In simpler times, manufacturers were content to be seamlessly connected with just the parties a link or two away in the supply chain—typically the warehouse and the retailer. But soon that will no longer be enough. As companies begin to compete supply chain to supply chain, the barriers will be removed; everyone—no matter how far up or down the chain—will be expected to be ready to respond to customers' demands. The instant a package of diapers is scanned at, say, a Target or Wal-Mart store, data on the purchase will reverberate through the chain, notifying the buyers, the warehouse, the manufacturer and suppliers all the way back to the plants that make the Triple Leak Shields. Each one will need to be poised and ready to react. It's a future that requires new skills and a new focus. Kimberly-Clark Corp. is at the forefront of this new way of competing. In fact, this is where it's staking its future.
That's why we're focusing our activities on creating capabilities—products, processes and tools— that will ensure leadership for both ourselves and our supply chain partners. Kimberly-Clark defines a successful supply chain as one that leverages the integration between key trading partners to create processes and capabilities that enable us to be first to market with our products at the lowest total delivered cost.
Together we make decisions on minimizing total supply chain costs. In this collaborative model, world-class supply is recognized as a key process for the organization.
We believe that such leadership has to start at the top. At Kimberly-Clark, the CEO, CFO and CIO all understand the enablers of and the obstacles to an efficient supply chain. They also recognize that the supply chain is an integral part of the marketing mix. In an environment characterized by short product life cycles and a dynamic competitive landscape, business leaders are increasingly relying on the supply chain to deliver results. For instance, our diapers undergo two major product improvements per year.Managing these dynamic changes requires a supply chain that is synchronized from source to consumer.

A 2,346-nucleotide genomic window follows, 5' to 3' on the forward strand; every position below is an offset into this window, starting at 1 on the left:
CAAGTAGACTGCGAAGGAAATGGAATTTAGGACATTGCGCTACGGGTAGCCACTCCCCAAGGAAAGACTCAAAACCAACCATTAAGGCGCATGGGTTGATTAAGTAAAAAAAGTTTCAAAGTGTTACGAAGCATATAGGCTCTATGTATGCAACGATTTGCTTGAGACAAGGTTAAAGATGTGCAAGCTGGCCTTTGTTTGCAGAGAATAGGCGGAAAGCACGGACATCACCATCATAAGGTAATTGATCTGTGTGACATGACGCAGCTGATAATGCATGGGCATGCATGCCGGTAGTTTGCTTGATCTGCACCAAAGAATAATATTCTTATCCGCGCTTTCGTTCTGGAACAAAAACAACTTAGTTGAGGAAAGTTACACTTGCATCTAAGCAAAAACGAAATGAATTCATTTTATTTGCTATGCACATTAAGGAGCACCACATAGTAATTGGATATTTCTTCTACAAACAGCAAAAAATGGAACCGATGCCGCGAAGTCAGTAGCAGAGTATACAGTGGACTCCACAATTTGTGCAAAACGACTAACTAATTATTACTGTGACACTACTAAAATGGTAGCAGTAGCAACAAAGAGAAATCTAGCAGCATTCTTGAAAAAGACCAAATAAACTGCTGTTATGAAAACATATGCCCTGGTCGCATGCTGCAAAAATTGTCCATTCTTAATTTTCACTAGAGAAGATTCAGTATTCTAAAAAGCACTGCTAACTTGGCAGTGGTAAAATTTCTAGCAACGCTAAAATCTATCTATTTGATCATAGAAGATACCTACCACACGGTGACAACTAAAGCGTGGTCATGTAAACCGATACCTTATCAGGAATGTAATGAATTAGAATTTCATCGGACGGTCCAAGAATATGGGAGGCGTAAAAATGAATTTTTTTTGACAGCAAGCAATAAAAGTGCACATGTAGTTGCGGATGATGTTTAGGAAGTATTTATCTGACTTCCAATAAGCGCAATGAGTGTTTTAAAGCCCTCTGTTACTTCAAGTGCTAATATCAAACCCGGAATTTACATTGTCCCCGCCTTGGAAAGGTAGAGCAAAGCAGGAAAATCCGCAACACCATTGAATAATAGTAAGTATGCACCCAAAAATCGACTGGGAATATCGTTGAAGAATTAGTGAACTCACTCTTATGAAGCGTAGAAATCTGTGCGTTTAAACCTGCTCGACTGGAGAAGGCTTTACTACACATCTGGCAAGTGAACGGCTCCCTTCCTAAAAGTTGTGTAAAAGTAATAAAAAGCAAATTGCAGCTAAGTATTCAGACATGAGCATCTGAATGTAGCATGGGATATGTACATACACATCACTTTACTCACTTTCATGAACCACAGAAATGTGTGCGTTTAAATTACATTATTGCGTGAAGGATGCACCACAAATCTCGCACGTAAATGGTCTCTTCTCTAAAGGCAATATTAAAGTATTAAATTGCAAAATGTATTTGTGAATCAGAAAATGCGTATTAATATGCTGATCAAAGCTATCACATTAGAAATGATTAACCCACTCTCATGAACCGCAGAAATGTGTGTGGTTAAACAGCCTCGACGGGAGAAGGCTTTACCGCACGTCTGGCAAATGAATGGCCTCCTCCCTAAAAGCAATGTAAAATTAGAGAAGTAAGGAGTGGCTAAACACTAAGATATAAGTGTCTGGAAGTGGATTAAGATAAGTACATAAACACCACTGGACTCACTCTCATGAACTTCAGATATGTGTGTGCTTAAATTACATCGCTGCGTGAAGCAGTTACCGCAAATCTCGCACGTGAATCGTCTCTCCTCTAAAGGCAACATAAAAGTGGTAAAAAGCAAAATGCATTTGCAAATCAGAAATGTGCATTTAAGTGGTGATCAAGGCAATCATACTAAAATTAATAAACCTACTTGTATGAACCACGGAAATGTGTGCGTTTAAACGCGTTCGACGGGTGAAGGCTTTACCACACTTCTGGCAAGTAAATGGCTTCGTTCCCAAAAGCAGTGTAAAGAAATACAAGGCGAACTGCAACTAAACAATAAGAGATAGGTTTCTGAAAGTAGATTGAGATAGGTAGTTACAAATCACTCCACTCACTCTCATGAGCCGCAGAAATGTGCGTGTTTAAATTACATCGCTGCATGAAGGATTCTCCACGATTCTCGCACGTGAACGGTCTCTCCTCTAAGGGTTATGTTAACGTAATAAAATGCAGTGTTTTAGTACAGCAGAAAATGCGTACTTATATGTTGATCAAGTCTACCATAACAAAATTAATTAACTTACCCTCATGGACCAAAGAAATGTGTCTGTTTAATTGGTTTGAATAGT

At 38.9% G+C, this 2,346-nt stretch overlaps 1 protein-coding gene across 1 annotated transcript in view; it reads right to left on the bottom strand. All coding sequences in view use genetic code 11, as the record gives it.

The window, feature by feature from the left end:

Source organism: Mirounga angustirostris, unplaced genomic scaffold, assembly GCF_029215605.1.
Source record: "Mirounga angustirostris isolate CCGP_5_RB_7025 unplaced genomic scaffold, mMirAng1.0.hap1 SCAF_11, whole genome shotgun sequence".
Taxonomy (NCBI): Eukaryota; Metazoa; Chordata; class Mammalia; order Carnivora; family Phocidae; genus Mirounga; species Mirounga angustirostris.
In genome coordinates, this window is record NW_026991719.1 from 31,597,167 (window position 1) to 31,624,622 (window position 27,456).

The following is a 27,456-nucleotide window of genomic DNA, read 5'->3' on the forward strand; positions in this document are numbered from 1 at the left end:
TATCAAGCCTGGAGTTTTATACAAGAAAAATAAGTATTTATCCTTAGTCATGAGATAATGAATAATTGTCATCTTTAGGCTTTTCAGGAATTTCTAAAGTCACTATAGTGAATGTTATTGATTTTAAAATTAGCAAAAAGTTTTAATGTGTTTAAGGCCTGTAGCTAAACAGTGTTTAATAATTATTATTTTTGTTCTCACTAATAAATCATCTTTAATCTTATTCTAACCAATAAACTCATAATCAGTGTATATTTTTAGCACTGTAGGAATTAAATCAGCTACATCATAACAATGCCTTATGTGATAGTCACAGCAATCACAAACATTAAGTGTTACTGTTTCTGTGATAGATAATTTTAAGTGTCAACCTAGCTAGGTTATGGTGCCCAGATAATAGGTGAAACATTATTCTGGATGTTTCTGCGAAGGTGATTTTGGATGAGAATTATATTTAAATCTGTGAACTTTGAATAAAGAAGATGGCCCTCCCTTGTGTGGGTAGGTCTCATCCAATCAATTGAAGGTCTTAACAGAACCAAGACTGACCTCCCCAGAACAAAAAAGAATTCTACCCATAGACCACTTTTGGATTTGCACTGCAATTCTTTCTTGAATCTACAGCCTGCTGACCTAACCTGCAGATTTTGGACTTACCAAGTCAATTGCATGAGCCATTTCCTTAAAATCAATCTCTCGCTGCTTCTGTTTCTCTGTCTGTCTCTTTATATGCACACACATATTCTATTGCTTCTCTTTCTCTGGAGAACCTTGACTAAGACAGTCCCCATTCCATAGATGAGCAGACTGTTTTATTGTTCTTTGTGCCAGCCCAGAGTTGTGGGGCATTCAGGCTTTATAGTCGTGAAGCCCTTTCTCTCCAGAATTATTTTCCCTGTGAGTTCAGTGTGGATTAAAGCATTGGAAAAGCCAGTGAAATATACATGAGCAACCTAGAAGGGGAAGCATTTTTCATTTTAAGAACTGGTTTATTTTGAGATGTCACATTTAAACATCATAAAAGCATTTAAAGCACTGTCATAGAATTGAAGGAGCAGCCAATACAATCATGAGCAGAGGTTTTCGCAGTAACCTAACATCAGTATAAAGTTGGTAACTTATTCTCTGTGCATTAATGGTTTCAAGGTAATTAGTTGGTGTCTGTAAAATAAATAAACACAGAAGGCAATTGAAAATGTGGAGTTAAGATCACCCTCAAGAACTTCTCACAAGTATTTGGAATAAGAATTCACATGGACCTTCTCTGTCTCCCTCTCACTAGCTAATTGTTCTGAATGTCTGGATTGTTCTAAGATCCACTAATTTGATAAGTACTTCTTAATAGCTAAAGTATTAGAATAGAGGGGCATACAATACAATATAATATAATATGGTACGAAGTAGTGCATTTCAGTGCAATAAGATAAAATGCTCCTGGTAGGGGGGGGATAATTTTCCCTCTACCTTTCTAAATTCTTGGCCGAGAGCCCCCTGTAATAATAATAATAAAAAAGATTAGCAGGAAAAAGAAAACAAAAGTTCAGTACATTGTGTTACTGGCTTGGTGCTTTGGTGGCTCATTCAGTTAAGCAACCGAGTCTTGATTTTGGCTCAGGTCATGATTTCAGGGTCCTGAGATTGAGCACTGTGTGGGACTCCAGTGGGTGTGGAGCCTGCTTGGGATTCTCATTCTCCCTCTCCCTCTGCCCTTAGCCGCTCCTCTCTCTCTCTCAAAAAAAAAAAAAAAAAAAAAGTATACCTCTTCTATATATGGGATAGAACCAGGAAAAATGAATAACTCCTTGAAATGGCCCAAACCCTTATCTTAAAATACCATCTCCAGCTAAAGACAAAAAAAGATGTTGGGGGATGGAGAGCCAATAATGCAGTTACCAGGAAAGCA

The link between corporate and logistics strategy is iterative. First, the corporate strategy has to be set, with an understanding of what is physically possible in the supply chain. Second, a logistics or supply chain strategy has to be developed that will enable and support the corporate strategy. Changes in one will affect the other. Failure to align the strategies will lead to chaos.
Our goal in the Consumer Logistics groups is to support the top- and bottom-line growth objectives for both Kimberly-Clark and our customers. To do so, we must drive changes in our business processes, systems and organizational structure to take the performance of Kimberly-Clark's supply chain to "best of class" in our industry. This requires us to make decisions as a supply chain and work in concert with our trading partners.
We are addressing this challenge in a variety of ways. Currently we have eight elements that support this strategy. A brief description of the following three elements illustrates our focus.